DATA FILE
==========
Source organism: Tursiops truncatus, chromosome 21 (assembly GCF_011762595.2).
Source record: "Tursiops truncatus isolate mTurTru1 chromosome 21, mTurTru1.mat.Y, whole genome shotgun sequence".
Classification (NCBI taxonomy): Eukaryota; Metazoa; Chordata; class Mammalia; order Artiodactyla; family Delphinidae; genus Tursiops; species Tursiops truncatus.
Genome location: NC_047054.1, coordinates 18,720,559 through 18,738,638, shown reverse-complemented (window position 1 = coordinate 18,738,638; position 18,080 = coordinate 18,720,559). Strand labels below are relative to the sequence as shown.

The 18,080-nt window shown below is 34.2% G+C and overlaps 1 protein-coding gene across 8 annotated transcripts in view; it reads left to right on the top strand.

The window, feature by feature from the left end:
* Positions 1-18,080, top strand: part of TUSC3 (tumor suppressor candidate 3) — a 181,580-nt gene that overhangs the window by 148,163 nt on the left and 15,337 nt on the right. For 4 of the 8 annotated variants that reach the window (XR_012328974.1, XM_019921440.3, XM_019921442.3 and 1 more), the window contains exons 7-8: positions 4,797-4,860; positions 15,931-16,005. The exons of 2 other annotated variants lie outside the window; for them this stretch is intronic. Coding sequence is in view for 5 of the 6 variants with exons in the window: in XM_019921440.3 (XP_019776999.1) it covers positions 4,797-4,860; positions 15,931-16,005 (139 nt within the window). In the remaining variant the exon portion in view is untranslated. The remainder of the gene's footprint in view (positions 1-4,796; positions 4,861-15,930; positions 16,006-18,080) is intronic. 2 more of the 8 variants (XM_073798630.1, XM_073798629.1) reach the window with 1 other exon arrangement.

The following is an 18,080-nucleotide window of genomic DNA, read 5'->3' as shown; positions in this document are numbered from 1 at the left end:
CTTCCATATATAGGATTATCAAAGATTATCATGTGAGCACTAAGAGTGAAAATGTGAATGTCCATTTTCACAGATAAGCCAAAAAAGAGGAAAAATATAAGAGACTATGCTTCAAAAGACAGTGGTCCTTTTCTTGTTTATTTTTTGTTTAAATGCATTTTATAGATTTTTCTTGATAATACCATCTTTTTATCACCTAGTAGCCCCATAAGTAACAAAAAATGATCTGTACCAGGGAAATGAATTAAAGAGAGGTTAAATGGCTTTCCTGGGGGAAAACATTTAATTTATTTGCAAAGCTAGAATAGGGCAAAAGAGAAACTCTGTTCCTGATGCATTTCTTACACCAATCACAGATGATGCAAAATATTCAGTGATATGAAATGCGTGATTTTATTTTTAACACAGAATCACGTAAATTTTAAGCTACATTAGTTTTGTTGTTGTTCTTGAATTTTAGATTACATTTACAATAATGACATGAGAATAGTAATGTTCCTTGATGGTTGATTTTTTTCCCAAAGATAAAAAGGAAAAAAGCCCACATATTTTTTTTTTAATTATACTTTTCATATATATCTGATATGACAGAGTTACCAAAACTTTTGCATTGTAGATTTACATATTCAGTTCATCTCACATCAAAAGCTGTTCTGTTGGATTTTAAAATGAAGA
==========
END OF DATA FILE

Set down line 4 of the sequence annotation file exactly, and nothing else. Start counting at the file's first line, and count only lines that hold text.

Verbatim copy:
Genome location: NC_047054.1, coordinates 18,720,559 through 18,738,638, shown reverse-complemented (window position 1 = coordinate 18,738,638; position 18,080 = coordinate 18,720,559). Strand labels below are relative to the sequence as shown.